Additionally, both people and dogs have grown sedentary as time has worn on; many hunting dogs are now live in suburbia where they spend 80% of their day napping and waiting for their human to return. In the olden days, people could let their dogs roam without a leash so that they got their exercise. But now, we recognize how dangerous that can be, however detrimental a sedentary life is to your dog's waistline.

Some dog food and dog treats can be high in calories, and a small dog only needs a few hundred a day. Going over can result in dreaded weight-gain. But, blueberries are a great low-calorie snack, meaning your dog can chomp on more of them without you having to feel guilty for it.

jack russell terrier waiting for blueberries

patiently waiting for a blueberry (probably)

Can Blueberries Be Bad for Dogs? Knowing When to Slow Down or Stop

We all know that too much of a good thing can be bad. And unfortunately, that includes blueberries.

It may seem slightly bizarre that something so healthy as blueberries can be bad for dogs, but keep in mind this is only in certain situations. As a rule of thumb, they're a great low-calorie snack to share with your best buddy, as long as you don't get carried away with them.

When feeding your dog blueberries, it is important to do so in moderation, just like any other treat. While they are low in calories, they're not calorie-free by any means.

One cup of blueberries is 84 calories, which isn't a lot for a human. But bear in mind that some small dogs should only eat a few hundred calories in a day to maintain their weight. One cup of blueberries and they're on their way to a good chunk of their daily calorie intake.

As such, use the blueberries as training treats and give them to your dog one at a time. Or, give him or her a few as you snack on them yourself. Refrain from giving them handfuls at a time, and look at them like any other dog treat: moderation is key. If you give your dog more blueberries than you think you should, you should then cut back his or her food intake to correspond. Otherwise, you'll be on the fast track to a dog with a weight issue.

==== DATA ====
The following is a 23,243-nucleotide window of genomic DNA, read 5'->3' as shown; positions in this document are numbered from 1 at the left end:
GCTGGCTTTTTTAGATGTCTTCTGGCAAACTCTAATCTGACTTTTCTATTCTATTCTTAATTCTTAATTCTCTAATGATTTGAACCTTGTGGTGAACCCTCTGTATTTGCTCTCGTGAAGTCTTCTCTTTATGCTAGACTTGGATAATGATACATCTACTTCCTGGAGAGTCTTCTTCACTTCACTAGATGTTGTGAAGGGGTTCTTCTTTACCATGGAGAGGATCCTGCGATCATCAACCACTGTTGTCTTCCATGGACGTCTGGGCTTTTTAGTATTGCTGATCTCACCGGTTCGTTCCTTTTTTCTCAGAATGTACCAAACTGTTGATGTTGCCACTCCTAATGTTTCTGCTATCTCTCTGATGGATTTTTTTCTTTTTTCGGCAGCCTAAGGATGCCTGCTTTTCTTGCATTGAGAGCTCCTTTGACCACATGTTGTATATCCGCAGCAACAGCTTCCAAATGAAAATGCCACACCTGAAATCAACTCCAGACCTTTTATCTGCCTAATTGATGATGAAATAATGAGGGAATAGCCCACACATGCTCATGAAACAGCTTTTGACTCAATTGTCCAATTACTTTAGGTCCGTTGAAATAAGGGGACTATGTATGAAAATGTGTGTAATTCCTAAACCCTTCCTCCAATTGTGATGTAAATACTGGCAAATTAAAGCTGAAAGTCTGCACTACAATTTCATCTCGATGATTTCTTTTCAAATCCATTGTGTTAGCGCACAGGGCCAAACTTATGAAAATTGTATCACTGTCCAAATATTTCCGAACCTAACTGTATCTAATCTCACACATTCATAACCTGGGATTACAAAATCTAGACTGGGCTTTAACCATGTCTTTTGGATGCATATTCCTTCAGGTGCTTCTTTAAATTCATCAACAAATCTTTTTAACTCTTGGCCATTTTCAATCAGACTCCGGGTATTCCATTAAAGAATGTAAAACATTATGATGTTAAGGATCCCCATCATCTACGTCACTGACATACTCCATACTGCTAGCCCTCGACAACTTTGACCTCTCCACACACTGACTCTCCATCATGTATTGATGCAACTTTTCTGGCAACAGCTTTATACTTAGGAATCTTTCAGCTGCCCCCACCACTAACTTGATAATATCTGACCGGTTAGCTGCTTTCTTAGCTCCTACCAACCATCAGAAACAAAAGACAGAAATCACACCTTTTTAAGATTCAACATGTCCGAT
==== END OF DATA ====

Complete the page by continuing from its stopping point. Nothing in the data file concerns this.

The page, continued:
Try Wild Earth 30% Today!

Beware of the Fiber!

We previously mentioned that blueberries are a great source of fiber. As you likely know, fiber can keep you, and your dog, regular. But too much fiber, and you'll be too regular; which means you might develop diarrhea.

The same is true for dogs. If they have too much fiber in their diet, they'll begin to have accidents in the house, and not the kind that are easy to clean up. Too many blueberries can mean loose stools and diarrhea, which can lead to other issues like dehydration; not to mention destroying your carpet or bedding.

It's best to keep blueberries, or anything containing a good amount of fiber, to a minimum for your dog.

Blueberries Can Present a Choking Hazard for Small or Aging Dogs

Blueberries are soft, so most dogs can eat them very easily. But very small dogs need to be monitored closely while you're giving them blueberries. While you should always watch your dog while they eat, small dogs particularly are vulnerable to choking on small treats.

Some people like to freeze blueberries and give them to their dogs as well. This can be a great way to cool down on hot days, particularly if you and your dog live in a hot climate. But it is not recommended that you give a small dog a frozen blueberry. This is because they have a harder time chewing on it and it does present a viable choking hazard.

Instead, defrost frozen blueberries before giving them to your small pooch.

My Dog Doesn't Like Blueberries; Is There Something Wrong?

While blueberries are good for dogs, every dog has different preferences. Some dogs love a good blueberry snack, while others might give it a taste and then spit it out. If your dog doesn't like blueberries, you can always try another healthy snack. Dogs can eat bananas, watermelon, apples and blackberries, just to name a few.

Dogs and Blueberries

So, are blueberries good for dogs? That's a resounding yes, provided you're educated about how to feed them to your best friend and don't overfeed them.

Want more tips on bonding with your dog and keeping him or her as healthy as possible? If so, check out our blog!

Let's Stay Connected